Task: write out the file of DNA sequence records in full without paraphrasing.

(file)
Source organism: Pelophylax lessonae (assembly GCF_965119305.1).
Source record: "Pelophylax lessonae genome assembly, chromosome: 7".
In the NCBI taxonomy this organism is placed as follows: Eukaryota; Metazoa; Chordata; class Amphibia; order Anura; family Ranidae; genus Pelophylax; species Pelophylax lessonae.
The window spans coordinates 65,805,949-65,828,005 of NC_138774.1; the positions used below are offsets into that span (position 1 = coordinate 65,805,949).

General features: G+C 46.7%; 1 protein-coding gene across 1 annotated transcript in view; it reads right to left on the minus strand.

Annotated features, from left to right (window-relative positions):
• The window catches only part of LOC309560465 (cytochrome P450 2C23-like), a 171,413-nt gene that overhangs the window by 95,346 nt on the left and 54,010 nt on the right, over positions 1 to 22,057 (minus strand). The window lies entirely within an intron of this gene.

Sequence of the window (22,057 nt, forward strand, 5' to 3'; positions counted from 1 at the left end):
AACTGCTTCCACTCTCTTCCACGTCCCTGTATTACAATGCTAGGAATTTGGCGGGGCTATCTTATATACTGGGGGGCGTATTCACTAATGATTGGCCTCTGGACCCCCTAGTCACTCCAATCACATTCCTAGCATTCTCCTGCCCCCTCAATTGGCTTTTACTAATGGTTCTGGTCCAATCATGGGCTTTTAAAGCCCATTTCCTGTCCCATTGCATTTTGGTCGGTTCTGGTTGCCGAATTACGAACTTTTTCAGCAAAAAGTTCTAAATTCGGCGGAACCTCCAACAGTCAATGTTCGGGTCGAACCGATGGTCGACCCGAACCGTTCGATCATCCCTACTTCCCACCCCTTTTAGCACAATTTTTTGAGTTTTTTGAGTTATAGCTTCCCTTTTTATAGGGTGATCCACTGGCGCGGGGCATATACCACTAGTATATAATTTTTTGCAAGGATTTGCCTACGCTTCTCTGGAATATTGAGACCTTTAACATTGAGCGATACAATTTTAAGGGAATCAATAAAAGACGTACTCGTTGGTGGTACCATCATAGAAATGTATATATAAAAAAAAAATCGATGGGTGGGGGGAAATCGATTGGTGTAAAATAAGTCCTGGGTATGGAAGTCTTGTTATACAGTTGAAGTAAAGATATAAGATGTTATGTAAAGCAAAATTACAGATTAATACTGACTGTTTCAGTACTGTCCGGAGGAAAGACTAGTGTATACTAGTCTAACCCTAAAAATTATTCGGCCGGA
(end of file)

Source organism: Pelophylax lessonae (assembly GCF_965119305.1).
Source record: "Pelophylax lessonae genome assembly, chromosome: 7".
In the NCBI taxonomy this organism is placed as follows: Eukaryota; Metazoa; Chordata; class Amphibia; order Anura; family Ranidae; genus Pelophylax; species Pelophylax lessonae.
The window spans coordinates 65,805,949-65,828,005 of NC_138774.1; the positions used below are offsets into that span (position 1 = coordinate 65,805,949).

General features: G+C 46.7%; 1 protein-coding gene across 1 annotated transcript in view; it reads right to left on the minus strand.

Annotated features, from left to right (window-relative positions):
• The window catches only part of LOC309560465 (cytochrome P450 2C23-like), a 171,413-nt gene that overhangs the window by 95,346 nt on the left and 54,010 nt on the right, over positions 1 to 22,057 (minus strand). The window lies entirely within an intron of this gene.

Sequence of the window (22,057 nt, forward strand, 5' to 3'; positions counted from 1 at the left end):
AACTGCTTCCACTCTCTTCCACGTCCCTGTATTACAATGCTAGGAATTTGGCGGGGCTATCTTATATACTGGGGGGCGTATTCACTAATGATTGGCCTCTGGACCCCCTAGTCACTCCAATCACATTCCTAGCATTCTCCTGCCCCCTCAATTGGCTTTTACTAATGGTTCTGGTCCAATCATGGGCTTTTAAAGCCCATTTCCTGTCCCATTGCATTTTGGTCGGTTCTGGTTGCCGAATTACGAACTTTTTCAGCAAAAAGTTCTAAATTCGGCGGAACCTCCAACAGTCAATGTTCGGGTCGAACCGATGGTCGACCCGAACCGTTCGATCATCCCTACTTCCCACCCCTTTTAGCACAATTTTTTGAGTTTTTTGAGTTATAGCTTCCCTTTTTATAGGGTGATCCACTGGCGCGGGGCATATACCACTAGTATATAATTTTTTGCAAGGATTTGCCTACGCTTCTCTGGAATATTGAGACCTTTAACATTGAGCGATACAATTTTAAGGGAATCAATAAAAGACGTACTCGTTGGTGGTACCATCATAGAAATGTATATATAAAAAAAAAATCGATGGGTGGGGGGAAATCGATTGGTGTAAAATAAGTCCTGGGTATGGAAGTCTTGTTATACAGTTGAAGTAAAGATATAAGATGTTATGTAAAGCAAAATTACAGATTAATACTGACTGTTTCAGTACTGTCCGGAGGAAAGACTAGTGTATACTAGTCTAACCCTAAAAATTATTCGGCCGGA